<valueXpath>/greetings/greeting/how</valueXpath>
				   <valueXpath>/greetings/greeting/what</valueXpath>
				 </table-def>
				</xml-datastore> 

The datastore defines a single table, where each record is defined as the element which matches the XPath "/greetings/greeting". The table has two columns, which are represented by the "how" and "what" elements that are child elements to the row's path.

For more details on the XPath expressions that define the table model of XML datastores, please refer to MetaModel's tutorial on the topic (MetaModel is the data access library used to read data in DataCleaner).

ElasticSearch index

This is an example of an ElasticSearch index datastore

				<elasticsearch-datastore name="my_elastic_search_index">
				 <hostname>localhost</hostname>
				 <port>9300</port>
				 <cluster-name>my_es_cluster</cluster-name>
				 <index-name>my_index</index-name>
				</elasticsearch-datastore> 

MongoDB databases

This is an example of a fully specified MongoDB datastore, with an example table structure based on two collections.

				<mongodb-datastore name="my_mongodb_datastore">
				 <hostname>localhost</hostname>
				 <port>27017</port>
				 <database-name>my_database</database-name>
				 <username>user</username>
				 <password>pass</password>
				 <table-def>
				   <collection>company_collection</collection>
				   <property>
				    <name>company_name</name>
				    <type>VARCHAR</type>
				   </property>
				   <property>
				    <name>customer</name>
				    <type>BOOLEAN</type>
				   </property>
				   <property>
				    <name>num_employees</name>
				    <type>INTEGER</type>
				   </property>
				   <property>
				    <name>address_details</name>
				    <type>MAP</type>
				   </property>
				 </table-def>
				 <table-def>
				   <collection>person_collection</collection>
				   <property>
				    <name>person_name</name>
				    <type>VARCHAR</type>
				   </property>
				   <property>
				    <name>birthdate</name>
				    <type>DATE</type>
				   </property>
				   <property>
				    <name>emails</name>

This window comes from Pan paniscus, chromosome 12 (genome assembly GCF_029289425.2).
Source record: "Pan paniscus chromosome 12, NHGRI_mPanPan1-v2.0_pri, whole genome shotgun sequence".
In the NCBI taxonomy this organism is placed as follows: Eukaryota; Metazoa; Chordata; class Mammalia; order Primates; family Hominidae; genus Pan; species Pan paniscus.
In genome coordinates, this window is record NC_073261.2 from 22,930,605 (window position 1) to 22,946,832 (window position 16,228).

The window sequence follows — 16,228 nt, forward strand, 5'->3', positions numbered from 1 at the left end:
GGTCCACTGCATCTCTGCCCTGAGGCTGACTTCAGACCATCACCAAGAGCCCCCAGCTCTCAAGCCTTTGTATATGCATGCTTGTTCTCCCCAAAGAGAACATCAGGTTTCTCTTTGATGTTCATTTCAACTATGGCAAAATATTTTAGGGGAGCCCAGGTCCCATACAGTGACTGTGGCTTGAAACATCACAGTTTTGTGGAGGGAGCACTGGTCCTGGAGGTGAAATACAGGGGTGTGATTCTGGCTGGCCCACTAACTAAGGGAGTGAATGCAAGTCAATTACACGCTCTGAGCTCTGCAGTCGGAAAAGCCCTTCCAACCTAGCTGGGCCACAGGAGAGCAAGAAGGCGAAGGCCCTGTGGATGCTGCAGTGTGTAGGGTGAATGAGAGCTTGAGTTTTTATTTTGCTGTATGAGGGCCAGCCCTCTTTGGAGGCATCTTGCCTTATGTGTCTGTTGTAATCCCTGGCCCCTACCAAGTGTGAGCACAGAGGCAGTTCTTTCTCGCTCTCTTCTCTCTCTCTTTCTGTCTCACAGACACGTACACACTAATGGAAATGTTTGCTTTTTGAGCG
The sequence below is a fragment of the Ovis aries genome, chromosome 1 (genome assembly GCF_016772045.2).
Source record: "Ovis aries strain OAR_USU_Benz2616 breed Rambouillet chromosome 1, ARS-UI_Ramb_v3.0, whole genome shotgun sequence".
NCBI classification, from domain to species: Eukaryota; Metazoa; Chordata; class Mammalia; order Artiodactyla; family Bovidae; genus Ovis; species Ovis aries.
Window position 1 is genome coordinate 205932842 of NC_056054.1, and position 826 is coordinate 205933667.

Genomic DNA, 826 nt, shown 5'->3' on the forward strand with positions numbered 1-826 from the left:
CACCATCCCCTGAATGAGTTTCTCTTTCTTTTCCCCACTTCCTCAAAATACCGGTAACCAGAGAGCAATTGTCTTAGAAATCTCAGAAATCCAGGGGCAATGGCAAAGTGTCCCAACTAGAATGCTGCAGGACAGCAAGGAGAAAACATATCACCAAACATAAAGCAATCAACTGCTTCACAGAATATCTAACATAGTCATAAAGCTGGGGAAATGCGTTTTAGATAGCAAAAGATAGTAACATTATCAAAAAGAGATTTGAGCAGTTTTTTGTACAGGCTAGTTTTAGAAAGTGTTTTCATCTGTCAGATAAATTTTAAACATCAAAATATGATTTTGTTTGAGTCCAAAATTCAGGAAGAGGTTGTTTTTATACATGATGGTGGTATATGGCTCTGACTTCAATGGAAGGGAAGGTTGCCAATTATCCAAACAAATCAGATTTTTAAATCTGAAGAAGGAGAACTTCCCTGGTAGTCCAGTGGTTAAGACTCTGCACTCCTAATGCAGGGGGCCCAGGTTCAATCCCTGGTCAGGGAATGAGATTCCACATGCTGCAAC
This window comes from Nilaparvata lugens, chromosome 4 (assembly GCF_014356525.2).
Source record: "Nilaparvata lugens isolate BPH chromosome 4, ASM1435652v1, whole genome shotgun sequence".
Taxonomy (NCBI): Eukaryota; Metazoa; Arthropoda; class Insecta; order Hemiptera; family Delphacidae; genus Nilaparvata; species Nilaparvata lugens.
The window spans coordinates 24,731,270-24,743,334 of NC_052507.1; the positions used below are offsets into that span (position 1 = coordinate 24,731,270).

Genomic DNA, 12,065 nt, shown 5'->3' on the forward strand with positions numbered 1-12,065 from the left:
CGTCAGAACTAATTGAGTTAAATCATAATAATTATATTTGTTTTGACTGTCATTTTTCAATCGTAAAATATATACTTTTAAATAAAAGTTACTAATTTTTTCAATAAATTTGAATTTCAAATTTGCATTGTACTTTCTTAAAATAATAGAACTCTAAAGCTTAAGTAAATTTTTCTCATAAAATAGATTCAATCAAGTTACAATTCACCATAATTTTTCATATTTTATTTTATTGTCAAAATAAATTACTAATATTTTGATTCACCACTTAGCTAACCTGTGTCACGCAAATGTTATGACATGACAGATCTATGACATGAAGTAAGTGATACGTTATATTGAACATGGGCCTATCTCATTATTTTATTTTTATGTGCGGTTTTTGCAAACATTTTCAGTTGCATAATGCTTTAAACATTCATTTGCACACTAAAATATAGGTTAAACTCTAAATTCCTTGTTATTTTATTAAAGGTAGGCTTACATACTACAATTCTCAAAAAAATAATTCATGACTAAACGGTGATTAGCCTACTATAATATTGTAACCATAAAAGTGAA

<type>LIST</type>
				   </property>
				 </table-def>
				</mongodb-datastore> 

If the hostname and port elements are left out, localhost:27017 will be assumed.

If the username and password elements are left out, an anonymous connection will be made.

If there are no table-def elements, the database will be inspected and table definitions will be auto-detected based on the first 1000 documents of each collection.

CouchDB databases

This is an example of a fully specified CouchDB datastore, with an example table structure based on two CouchDB databases.

				<couchdb-datastore name="my_couchdb_datastore">
				 <hostname>localhost</hostname>
				 <port>5984</port>
				 <username>user</username>
				 <password>pass</password>
				 <ssl>true</ssl>
				 <table-def>
				   <database>company_collection</database>
				   <field>
				    <name>company_name</name>
				    <type>VARCHAR</type>
				   </field>
				   <field>
				    <name>customer</name>
				    <type>BOOLEAN</type>
				   </field>
				   <field>
				    <name>num_employees</name>
				    <type>INTEGER</type>
				   </field>
				   <field>
				    <name>address_details</name>
				    <type>MAP</type>
				   </field>
				 </table-def>
				 <table-def>
				   <database>person_collection</database>
				   <field>
				    <name>person_name</name>
				    <type>VARCHAR</type>
				   </field>
				   <field>
				    <name>birthdate</name>
				    <type>DATE</type>
				   </field>
				   <field>
				    <name>emails</name>
				    <type>LIST</type>
				   </field>
				 </table-def>
				</couchdb-datastore> 

If the hostname and port elements are left out, localhost:5984 will be assumed.

If the username and password elements are left out, an anonymous connection will be made.

If the "ssl" element is false or left out, a regular HTTP connection will be used.

If there are no table-def elements, the database will be inspected and table definitions will be auto-detected based on the first 1000 documents of each database.

Composite datastore

This is an example of a composite datastore. It contains data from 2 other datastores: Datastore 1 and Datastore 2.

				<composite-datastore name="my composite">
					<datastore-name>Datastore 1</datastore-name>
					<datastore-name>Datastore 2</datastore-name>
				</composite-datastore>